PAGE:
Intended for healthcare professionals

Research Article

Trends in suicide and unemployment in Scotland, 1976-86.

British Medical Journal 1989; 298 doi: (Published 25 March 1989) Cite this as: British Medical Journal 1989;298:782
  1. I. K. Crombie
  1. Department of Community Medicine, University of Dundee Medical School, Ninewells Hospital.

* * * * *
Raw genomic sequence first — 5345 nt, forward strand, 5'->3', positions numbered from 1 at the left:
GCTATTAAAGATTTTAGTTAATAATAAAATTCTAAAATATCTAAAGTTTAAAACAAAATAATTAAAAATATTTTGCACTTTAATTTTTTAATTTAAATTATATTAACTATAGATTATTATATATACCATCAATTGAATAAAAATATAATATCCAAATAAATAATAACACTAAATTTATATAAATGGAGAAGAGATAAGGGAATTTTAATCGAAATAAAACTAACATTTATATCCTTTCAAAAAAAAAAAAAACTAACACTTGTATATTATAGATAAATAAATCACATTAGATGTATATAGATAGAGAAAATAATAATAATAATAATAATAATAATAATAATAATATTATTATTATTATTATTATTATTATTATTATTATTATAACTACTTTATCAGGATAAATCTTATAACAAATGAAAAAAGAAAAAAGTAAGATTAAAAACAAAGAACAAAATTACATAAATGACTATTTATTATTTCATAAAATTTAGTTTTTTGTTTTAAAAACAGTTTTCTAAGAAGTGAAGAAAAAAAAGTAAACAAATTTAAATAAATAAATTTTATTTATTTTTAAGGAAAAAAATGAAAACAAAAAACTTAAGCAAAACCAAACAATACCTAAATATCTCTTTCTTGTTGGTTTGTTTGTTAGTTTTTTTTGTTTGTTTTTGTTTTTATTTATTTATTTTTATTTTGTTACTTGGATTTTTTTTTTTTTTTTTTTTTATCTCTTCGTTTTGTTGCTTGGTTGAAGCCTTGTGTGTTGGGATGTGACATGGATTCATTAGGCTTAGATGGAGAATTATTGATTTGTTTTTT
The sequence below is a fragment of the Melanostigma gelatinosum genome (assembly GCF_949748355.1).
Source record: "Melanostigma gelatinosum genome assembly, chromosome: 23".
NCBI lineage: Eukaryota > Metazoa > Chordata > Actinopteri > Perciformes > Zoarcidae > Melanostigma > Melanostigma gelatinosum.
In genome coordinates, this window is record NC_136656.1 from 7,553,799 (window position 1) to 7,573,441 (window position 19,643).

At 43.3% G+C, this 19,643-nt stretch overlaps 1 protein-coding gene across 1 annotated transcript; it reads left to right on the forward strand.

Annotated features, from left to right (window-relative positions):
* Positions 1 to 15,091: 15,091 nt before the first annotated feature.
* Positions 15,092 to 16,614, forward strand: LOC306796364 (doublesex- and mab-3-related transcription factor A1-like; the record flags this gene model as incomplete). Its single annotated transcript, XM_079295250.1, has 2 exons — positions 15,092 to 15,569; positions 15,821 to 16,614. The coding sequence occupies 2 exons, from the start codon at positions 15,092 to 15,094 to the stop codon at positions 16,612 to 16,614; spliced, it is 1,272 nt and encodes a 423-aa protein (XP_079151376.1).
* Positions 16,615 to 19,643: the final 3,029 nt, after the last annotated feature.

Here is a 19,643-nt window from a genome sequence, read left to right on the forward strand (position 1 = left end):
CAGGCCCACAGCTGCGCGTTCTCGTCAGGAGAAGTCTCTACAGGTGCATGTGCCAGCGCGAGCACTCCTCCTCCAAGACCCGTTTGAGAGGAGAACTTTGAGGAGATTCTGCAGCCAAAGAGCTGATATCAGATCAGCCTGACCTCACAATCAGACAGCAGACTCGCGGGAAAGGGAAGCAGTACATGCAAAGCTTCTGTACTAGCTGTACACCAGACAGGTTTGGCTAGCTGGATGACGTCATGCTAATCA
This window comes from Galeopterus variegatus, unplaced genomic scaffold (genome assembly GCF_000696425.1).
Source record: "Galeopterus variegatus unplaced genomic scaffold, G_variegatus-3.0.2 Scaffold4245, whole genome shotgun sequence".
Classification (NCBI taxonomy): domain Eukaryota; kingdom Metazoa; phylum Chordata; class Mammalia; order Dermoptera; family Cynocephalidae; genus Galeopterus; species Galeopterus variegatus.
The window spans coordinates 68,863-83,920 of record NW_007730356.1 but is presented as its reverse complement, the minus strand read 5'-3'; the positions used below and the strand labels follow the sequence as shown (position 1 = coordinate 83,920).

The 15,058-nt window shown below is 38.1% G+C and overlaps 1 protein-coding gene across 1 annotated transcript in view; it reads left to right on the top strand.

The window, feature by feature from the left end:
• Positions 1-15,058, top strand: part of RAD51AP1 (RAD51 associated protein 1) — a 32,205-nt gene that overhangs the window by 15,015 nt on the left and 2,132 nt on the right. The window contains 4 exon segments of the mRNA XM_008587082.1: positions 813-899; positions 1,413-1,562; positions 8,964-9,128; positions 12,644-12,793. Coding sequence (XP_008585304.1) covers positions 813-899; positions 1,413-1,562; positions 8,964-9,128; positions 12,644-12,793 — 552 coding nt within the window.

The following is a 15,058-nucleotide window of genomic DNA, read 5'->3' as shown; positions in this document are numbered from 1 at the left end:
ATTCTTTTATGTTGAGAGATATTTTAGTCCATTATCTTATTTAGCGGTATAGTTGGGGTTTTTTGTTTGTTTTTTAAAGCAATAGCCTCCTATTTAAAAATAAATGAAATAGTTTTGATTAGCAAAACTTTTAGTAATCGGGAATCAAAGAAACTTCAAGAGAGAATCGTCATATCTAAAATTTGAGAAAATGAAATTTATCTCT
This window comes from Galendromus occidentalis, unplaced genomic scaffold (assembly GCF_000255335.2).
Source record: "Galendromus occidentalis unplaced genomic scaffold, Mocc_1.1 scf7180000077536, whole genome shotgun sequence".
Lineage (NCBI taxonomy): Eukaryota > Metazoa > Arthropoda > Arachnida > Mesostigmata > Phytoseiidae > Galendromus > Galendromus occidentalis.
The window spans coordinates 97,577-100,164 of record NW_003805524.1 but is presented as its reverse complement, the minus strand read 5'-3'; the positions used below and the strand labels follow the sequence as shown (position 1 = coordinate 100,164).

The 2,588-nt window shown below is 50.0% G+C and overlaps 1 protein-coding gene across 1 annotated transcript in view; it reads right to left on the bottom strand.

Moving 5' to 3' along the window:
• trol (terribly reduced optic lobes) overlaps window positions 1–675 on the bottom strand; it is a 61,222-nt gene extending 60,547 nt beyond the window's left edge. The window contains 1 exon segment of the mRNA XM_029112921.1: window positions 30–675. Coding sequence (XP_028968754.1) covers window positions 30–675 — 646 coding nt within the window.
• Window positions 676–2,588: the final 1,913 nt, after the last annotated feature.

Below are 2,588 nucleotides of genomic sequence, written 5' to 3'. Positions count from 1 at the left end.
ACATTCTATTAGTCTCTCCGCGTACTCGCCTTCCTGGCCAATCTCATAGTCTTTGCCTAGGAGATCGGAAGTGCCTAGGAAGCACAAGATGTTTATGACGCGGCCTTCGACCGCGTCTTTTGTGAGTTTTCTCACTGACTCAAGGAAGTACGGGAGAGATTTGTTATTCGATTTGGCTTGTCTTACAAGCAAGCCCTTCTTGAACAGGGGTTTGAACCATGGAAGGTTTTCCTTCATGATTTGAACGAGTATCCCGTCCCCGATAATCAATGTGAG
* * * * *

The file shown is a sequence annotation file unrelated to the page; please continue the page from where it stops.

To establish whether a correlation exists between unemployment and suicide the trends in the rates of both among men in Scotland during 1976-86 were studied. Both rates showed rapid increases in the late 1970s and then much slower increases after 1982. In contrast, among women, although the rate of unemployment followed a similar pattern, there was a gradual fall in the rate of suicide. The trends in regional unemployment for men during 1971-81 were compared with the suicide rates for the period before the increase (1974-7) and the period after the rapid increase (1983-6). No association was observed between trends in suicide and unemployment when analysed by health board areas or aggregates of local government districts. These data do not support the hypothesis that the rise in unemployment is a direct cause of the rise in suicide rates among men.